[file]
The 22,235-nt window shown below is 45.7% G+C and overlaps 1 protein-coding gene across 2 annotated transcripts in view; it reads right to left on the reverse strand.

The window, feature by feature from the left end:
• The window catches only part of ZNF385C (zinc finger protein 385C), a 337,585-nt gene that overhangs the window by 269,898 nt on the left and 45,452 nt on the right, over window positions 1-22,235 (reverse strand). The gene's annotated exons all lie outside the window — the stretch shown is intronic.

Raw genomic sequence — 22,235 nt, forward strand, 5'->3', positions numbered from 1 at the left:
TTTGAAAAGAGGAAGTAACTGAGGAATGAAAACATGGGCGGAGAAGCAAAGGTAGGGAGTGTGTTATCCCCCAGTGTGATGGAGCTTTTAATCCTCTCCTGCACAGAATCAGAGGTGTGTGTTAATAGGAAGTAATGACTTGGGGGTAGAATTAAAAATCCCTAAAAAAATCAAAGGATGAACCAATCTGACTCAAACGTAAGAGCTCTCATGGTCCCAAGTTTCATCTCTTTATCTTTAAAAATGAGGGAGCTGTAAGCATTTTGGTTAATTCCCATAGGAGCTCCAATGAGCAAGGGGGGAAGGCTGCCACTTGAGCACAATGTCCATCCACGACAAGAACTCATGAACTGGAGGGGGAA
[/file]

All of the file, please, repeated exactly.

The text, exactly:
The 22,235-nt window shown below is 45.7% G+C and overlaps 1 protein-coding gene across 2 annotated transcripts in view; it reads right to left on the reverse strand.

The window, feature by feature from the left end:
• The window catches only part of ZNF385C (zinc finger protein 385C), a 337,585-nt gene that overhangs the window by 269,898 nt on the left and 45,452 nt on the right, over window positions 1-22,235 (reverse strand). The gene's annotated exons all lie outside the window — the stretch shown is intronic.

Raw genomic sequence — 22,235 nt, forward strand, 5'->3', positions numbered from 1 at the left:
TTTGAAAAGAGGAAGTAACTGAGGAATGAAAACATGGGCGGAGAAGCAAAGGTAGGGAGTGTGTTATCCCCCAGTGTGATGGAGCTTTTAATCCTCTCCTGCACAGAATCAGAGGTGTGTGTTAATAGGAAGTAATGACTTGGGGGTAGAATTAAAAATCCCTAAAAAAATCAAAGGATGAACCAATCTGACTCAAACGTAAGAGCTCTCATGGTCCCAAGTTTCATCTCTTTATCTTTAAAAATGAGGGAGCTGTAAGCATTTTGGTTAATTCCCATAGGAGCTCCAATGAGCAAGGGGGGAAGGCTGCCACTTGAGCACAATGTCCATCCACGACAAGAACTCATGAACTGGAGGGGGAA